C. Schütt: Flag numbers and floating bodies

Noon Lecture, Department of Applied Mathematics, MFF
Praha, Czech Republic

September 4, 2018, 12:15, room S6

Abstract

We establish asymptotic results for weighted floating bodies of polytopes, which show connections between the weighted volume of a polytope and its flags. This connection is established by introducing the notion of flag simplices, which translate between the metric and combinatorial structure.

E. Werner: Floating bodies and approximation of convex bodies by polytopes

Noon Lecture, Department of Applied Mathematics, MFF
Praha, Czech Republic

August 28, 2018, 12:15, room S8

presentation (pdf)

Abstract

How well can a convex body be approximated by a polytope? This is a fundamental question in convex geometry, also in view of applications in many other areas of mathematics and related fields. It often involves side conditions like a prescribed number of vertices and a requirement that the body contains the polytope or vice versa. Accuracy of approximation is often measured in the symmetric difference metric but other metrics can and have been considered. We will present several results, mostly related to approximation by "random polytopes". We will introduce floating bodies and an affine invariant from affine differential geometry associated to them, the affine surface area. This affine invariant appears naturally as an important ingredient in approximation questions.

Workshop on Functional Data Analysis

July 12, 2018
A series of informal talks about the diverse aspects of functional data analysis. The workshop is open to everyone.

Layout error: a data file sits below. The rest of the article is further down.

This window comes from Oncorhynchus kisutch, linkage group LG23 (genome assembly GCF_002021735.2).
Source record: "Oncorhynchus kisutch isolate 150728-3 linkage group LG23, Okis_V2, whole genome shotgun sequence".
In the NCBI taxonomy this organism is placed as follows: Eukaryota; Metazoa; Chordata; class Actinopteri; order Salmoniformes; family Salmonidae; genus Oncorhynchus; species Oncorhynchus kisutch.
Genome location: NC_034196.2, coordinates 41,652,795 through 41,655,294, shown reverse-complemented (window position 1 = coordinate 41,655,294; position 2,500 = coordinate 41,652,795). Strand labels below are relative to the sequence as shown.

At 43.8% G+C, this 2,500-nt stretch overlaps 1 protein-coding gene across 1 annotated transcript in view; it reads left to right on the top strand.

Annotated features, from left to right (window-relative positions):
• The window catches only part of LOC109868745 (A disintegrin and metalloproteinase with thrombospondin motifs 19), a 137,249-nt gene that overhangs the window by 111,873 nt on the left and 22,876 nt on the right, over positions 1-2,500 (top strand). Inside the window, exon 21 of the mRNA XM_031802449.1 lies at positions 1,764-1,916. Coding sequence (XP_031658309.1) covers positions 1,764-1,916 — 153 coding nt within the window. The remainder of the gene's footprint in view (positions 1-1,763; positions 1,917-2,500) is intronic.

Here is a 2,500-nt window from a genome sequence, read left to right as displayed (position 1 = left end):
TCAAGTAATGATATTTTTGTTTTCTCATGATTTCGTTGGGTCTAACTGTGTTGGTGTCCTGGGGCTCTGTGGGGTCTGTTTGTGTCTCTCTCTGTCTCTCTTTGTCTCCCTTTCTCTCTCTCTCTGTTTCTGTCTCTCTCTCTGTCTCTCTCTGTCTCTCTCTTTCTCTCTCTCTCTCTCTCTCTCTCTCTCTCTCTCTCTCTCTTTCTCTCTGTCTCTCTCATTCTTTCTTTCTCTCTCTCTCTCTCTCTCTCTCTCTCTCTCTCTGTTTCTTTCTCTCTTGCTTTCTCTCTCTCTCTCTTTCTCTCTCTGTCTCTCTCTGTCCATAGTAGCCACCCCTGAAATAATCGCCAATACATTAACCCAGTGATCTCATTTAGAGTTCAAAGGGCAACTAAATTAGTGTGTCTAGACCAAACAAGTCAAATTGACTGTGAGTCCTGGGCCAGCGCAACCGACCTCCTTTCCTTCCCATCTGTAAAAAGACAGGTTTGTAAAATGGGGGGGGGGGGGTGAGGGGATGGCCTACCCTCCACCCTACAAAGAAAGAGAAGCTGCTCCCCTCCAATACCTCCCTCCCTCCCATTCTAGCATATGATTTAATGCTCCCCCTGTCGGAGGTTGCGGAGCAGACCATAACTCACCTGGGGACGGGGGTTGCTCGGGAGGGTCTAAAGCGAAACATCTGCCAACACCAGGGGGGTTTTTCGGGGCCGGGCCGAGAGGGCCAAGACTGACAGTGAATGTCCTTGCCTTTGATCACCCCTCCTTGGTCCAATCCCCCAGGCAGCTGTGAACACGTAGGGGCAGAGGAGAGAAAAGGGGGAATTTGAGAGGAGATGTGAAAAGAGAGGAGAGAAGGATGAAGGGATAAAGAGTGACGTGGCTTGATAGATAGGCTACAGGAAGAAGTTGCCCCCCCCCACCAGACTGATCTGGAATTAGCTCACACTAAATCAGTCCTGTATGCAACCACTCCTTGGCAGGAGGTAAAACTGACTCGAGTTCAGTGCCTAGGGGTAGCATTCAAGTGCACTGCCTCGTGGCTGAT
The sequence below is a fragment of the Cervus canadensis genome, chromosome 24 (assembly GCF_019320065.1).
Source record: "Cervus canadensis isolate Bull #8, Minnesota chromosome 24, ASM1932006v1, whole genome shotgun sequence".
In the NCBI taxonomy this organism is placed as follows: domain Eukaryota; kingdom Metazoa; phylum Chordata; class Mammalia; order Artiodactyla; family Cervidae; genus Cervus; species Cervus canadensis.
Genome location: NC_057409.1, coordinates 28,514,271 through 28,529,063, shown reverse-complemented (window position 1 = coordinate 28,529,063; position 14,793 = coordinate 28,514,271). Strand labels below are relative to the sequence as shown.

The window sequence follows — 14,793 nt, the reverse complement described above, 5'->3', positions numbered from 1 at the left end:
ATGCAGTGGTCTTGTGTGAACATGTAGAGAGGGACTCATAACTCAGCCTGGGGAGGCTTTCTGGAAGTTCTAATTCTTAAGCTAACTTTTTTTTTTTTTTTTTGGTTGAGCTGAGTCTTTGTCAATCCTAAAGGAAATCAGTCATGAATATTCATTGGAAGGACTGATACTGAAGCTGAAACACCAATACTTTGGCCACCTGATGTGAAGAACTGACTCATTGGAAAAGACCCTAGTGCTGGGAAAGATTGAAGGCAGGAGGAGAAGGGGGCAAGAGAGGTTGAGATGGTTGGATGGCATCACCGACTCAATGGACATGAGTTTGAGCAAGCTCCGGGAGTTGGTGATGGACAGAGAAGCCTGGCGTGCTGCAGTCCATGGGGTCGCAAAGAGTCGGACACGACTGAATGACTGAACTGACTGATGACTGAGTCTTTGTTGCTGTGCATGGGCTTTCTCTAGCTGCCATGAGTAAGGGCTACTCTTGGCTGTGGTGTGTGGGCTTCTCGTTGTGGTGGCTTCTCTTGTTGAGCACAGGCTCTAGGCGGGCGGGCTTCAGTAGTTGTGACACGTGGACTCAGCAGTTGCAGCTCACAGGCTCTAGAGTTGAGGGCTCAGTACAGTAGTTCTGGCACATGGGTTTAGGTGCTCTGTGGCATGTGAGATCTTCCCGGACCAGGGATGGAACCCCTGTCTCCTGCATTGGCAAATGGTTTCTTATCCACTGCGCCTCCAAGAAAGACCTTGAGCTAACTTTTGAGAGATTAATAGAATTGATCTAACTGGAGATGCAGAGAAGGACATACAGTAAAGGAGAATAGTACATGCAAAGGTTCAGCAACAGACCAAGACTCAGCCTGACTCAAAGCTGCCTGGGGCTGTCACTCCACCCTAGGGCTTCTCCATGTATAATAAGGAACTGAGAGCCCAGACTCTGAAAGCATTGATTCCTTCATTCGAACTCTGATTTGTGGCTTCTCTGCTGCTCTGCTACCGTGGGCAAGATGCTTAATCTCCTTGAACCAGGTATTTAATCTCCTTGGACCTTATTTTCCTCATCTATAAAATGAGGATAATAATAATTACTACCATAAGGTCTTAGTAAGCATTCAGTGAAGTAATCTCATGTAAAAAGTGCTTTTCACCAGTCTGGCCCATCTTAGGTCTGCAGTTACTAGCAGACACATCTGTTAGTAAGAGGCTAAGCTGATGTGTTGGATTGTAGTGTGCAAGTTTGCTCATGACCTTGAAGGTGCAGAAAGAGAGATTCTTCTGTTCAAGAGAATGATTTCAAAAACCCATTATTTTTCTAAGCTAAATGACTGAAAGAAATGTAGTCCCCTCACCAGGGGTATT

Thursday, July 12, 2018 - K6 - KPMS, MFF, Sokolovská 83, Praha

  • 13:00-14:00 Frédéric Ferraty (University of Toulouse):
     Estimation of temperature-dependent growth profiles of fly larvae with application to criminology
  • 14:00-14:30 Jiří Dvořák:
     Envelope tests in functional data analysis
  • 14:30-15:00 Veronika Římalová (Palacký university Olomouc):
     An inferential framework for the analysis of spatio-temporal geochemical data
  • 15:00-15:30 Zuzana Rošťáková (Slovak Academy of Sciences):
     Probabilistic modelling and functional data analysis of sleep structure
  • 15:30-16:00 Stanislav Nagy:
     Nonparametric analysis of the shape of random curves

Frédéric Ferraty: Estimation of temperature-dependent growth profiles of fly larvae with application to criminology

presentation (pdf)

It is not unusual in cases where a body is discovered that it is necessary to determine a time of death or more formally a post mortem interval (PMI). Forensic entomology can be used to estimate this PMI by examining evidence obtained from the body from insect larvae growth. In this talk, we propose a method to estimate the hatching time of larvae (or maggots) based on their lengths, the temperature profile at the crime scene and experimental data on larval development. This requires the estimation of a time-dependent growth curve from experiments where larvae have been exposed to a relatively small number of constant temperature profiles. Since the temperature influences the developmental speed, a crucial steps is the time alignment of the curves at different temperatures. We then propose a model for time varying temperature profiles based on the local growth rate estimated from the experimental data. This allows us to find out the most likely hatching time for a sample of larvae from the crime scene. We explore via simulations the robustness of the method to errors in the estimated temperature profile and apply it to the data from two criminal cases from the United Kingdom. Asymptotic properties are also provided for the estimators of the growth curves and the hatching time.